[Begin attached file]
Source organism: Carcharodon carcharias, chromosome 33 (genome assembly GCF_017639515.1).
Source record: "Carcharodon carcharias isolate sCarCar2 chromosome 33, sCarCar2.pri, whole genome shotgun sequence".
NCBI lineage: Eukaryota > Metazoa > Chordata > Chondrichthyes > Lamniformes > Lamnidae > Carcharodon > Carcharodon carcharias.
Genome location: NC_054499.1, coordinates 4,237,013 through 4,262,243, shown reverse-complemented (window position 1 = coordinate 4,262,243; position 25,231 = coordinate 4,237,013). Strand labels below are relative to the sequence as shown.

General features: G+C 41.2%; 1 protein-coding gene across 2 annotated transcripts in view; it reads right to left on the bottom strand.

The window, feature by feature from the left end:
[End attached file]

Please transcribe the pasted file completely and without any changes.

Source organism: Carcharodon carcharias, chromosome 33 (genome assembly GCF_017639515.1).
Source record: "Carcharodon carcharias isolate sCarCar2 chromosome 33, sCarCar2.pri, whole genome shotgun sequence".
NCBI lineage: Eukaryota > Metazoa > Chordata > Chondrichthyes > Lamniformes > Lamnidae > Carcharodon > Carcharodon carcharias.
Genome location: NC_054499.1, coordinates 4,237,013 through 4,262,243, shown reverse-complemented (window position 1 = coordinate 4,262,243; position 25,231 = coordinate 4,237,013). Strand labels below are relative to the sequence as shown.

General features: G+C 41.2%; 1 protein-coding gene across 2 annotated transcripts in view; it reads right to left on the bottom strand.

The window, feature by feature from the left end: